London tower-block residents warned for years of fire disaster dangers
A huge blaze engulfed the 24-storey Grenfall tower block in the Latimer Road area of West London just before 1am, with 200 firefighters and 40 fire engines sent to tackle the blaze.
At least 50 people have been injured with reports of multiple fatalities.
The Grenfall Action Group issued a statement in November 2016 saying they believed only a "catastrophic event" would expose the "ineptitude and incompetence" of the Kensington and Chelsea Tenant Management Organisation (KCTMO), which owns the building.
The group said a major fire disaster caused by faulty wiring was only narrowly avoided in 2013, with residents long complaining of woeful fire safety standards in buildings run by the KCTMO.
In 2015, a fire ripped through another KCTMO property in nearby North Kensington, the Adair Tower, causing mass panic but minor casualties.
In the aftermath, the London Fire Brigade found that the KCTMO had not been properly monitoring fire safety measures and issued an order to improve safety measures in staircases and provide self-closing devices for the tower block's front doors.
A further audit by the London Fire Brigade of the nearby Hazelwood Tower, also owned by the KCTMO, found similar breaches of health and safety legislation.
The fire investigation team had ordered grills on the fire escapes to be covered over, as they accelerate the spread of smoke and fire, but this never happened.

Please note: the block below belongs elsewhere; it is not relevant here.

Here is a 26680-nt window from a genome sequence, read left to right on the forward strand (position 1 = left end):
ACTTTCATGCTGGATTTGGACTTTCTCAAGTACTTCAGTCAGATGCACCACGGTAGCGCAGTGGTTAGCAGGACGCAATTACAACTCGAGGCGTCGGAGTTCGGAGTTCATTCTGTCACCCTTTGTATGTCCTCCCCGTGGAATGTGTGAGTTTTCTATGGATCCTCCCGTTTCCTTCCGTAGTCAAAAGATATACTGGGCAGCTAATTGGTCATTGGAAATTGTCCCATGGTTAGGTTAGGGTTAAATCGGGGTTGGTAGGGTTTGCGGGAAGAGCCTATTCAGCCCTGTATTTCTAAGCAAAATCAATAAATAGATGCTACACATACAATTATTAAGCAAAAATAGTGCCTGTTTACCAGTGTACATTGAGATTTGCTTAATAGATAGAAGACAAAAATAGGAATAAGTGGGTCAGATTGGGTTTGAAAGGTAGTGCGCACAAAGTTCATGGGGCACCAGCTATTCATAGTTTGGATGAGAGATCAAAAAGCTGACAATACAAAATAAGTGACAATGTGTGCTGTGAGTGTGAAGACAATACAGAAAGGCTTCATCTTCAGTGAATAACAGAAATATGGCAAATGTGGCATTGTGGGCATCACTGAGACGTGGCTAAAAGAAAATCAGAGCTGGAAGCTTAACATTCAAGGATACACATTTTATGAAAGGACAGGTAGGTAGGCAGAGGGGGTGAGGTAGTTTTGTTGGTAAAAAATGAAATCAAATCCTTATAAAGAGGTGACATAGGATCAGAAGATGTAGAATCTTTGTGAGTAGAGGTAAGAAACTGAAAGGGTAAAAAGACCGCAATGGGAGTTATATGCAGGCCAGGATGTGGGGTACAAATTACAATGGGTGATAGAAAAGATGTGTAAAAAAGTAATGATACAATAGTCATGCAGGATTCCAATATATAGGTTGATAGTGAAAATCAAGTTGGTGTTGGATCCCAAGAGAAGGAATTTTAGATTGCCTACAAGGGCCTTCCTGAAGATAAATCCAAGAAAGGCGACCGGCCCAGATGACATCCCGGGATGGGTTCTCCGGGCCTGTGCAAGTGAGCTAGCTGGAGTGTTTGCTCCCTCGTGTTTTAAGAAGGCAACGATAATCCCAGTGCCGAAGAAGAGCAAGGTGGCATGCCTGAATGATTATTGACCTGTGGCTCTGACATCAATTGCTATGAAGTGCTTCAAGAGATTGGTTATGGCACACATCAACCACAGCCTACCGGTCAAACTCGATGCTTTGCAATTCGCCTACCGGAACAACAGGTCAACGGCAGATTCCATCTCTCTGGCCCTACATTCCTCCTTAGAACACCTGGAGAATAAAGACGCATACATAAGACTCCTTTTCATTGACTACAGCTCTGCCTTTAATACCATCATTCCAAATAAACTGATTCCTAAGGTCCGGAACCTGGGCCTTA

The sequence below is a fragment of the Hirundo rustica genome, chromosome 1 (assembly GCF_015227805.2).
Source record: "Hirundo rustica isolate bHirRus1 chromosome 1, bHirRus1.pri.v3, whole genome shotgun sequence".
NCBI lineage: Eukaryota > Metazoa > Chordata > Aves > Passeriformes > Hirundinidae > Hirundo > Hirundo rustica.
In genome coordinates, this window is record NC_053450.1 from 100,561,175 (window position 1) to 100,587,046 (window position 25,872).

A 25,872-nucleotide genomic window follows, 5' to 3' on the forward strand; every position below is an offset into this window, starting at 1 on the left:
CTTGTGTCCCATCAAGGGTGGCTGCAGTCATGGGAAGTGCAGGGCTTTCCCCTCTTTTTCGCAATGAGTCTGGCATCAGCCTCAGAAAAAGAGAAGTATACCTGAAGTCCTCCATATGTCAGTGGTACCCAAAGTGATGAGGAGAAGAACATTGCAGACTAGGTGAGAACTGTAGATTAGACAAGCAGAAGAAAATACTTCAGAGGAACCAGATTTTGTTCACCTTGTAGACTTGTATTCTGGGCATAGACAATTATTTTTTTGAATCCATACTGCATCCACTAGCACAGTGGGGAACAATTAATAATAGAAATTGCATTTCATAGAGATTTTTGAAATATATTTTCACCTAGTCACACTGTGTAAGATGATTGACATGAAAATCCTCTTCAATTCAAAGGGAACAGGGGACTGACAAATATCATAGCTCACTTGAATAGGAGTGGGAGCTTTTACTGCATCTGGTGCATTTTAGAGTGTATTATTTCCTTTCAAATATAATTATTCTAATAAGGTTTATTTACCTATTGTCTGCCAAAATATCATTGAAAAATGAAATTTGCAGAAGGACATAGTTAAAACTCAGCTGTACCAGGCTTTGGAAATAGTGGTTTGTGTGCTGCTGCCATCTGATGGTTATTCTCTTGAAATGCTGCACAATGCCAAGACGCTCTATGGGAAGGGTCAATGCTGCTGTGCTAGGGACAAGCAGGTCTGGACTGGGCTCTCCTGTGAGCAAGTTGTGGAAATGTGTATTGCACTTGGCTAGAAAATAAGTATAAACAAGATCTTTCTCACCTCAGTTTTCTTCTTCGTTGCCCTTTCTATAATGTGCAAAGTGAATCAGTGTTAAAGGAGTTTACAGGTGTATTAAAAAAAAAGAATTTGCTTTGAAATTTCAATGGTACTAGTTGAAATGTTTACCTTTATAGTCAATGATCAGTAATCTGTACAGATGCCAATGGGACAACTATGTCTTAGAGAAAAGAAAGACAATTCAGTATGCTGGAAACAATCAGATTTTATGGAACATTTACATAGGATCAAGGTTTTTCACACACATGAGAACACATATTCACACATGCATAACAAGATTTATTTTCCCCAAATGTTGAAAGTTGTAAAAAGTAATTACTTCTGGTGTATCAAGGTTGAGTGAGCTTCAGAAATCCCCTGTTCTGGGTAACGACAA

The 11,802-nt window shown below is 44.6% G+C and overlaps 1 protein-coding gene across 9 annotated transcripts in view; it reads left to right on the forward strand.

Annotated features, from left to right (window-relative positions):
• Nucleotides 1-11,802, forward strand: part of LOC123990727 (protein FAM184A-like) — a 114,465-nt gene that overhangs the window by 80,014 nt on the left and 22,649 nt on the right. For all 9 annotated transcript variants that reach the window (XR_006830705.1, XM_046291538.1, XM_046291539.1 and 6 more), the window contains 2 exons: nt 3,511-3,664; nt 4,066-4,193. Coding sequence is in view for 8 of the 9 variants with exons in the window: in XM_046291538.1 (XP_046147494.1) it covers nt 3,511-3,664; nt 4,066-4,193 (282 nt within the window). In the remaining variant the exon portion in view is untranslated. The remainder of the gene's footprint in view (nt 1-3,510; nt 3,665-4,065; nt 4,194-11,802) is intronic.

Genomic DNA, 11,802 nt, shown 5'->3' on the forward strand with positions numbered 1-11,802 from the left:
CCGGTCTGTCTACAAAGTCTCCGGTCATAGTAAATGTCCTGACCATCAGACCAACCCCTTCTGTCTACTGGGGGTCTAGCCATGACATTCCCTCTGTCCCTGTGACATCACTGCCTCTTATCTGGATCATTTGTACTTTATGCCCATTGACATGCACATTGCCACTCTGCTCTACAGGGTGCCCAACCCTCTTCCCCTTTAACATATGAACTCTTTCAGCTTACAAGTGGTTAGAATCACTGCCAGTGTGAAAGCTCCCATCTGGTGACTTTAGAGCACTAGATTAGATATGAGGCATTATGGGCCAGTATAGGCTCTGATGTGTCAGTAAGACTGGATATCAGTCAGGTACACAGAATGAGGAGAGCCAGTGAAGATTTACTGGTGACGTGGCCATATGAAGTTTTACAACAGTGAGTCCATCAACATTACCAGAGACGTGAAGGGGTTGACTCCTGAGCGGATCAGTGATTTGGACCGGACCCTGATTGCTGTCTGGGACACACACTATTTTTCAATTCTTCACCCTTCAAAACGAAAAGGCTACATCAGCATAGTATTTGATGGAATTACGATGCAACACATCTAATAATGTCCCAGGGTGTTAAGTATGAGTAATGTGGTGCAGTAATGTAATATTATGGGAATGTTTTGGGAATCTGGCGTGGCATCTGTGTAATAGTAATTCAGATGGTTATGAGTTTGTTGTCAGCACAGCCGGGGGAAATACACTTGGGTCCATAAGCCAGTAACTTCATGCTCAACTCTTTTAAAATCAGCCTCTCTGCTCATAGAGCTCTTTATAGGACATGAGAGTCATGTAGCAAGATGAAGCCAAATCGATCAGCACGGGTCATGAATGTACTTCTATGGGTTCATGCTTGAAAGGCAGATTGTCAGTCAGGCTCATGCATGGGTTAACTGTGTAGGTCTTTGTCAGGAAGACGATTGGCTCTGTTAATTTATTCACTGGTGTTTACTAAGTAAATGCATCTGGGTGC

"The Grenfell Action Group have reached the conclusion that only an incident that results in serious loss of life of KCTMO residents will allow the external scrutiny to occur," the group wrote in 2016.
It added: "They can't say they haven't been warned!"
The KCTMO said that the cause of the fire, which is as yet unknown, would be fully investigated.
Flames ripped through all floors from the second to the top of the Grenfall building, which contains around 130 apartments.
The London Fire Brigade said that a structural engineer is monitoring the stability of the tower amid fears it may collapse.
Firefighters are making "steady progress" up to the top floors of the building.
Witnesses said they saw residents shouting desperately for help after being woken up by the smell of burning, while residents said no fire alarm was sounded, Reuters reported.
"I looked through the spy hole and I could see smoke everywhere and the neighbours are all there. There's a fireman shouting 'get down the stairs'," one of the block's residents told BBC radio.
"It was an inferno."
Rashida, a local resident, told Sky News, that Muslims observing Ramadan were among the first to notice the fire as many were awake for the Suhoor, or pre-dawn meal.
"So most of the families around here would have been awake and I think even with the noise with the helicopters, it would have brought a lot of attention to a lot of residents non-Muslim as well that would have thought something's going on that's not quite normal," she said.
Agencies contributed to this story.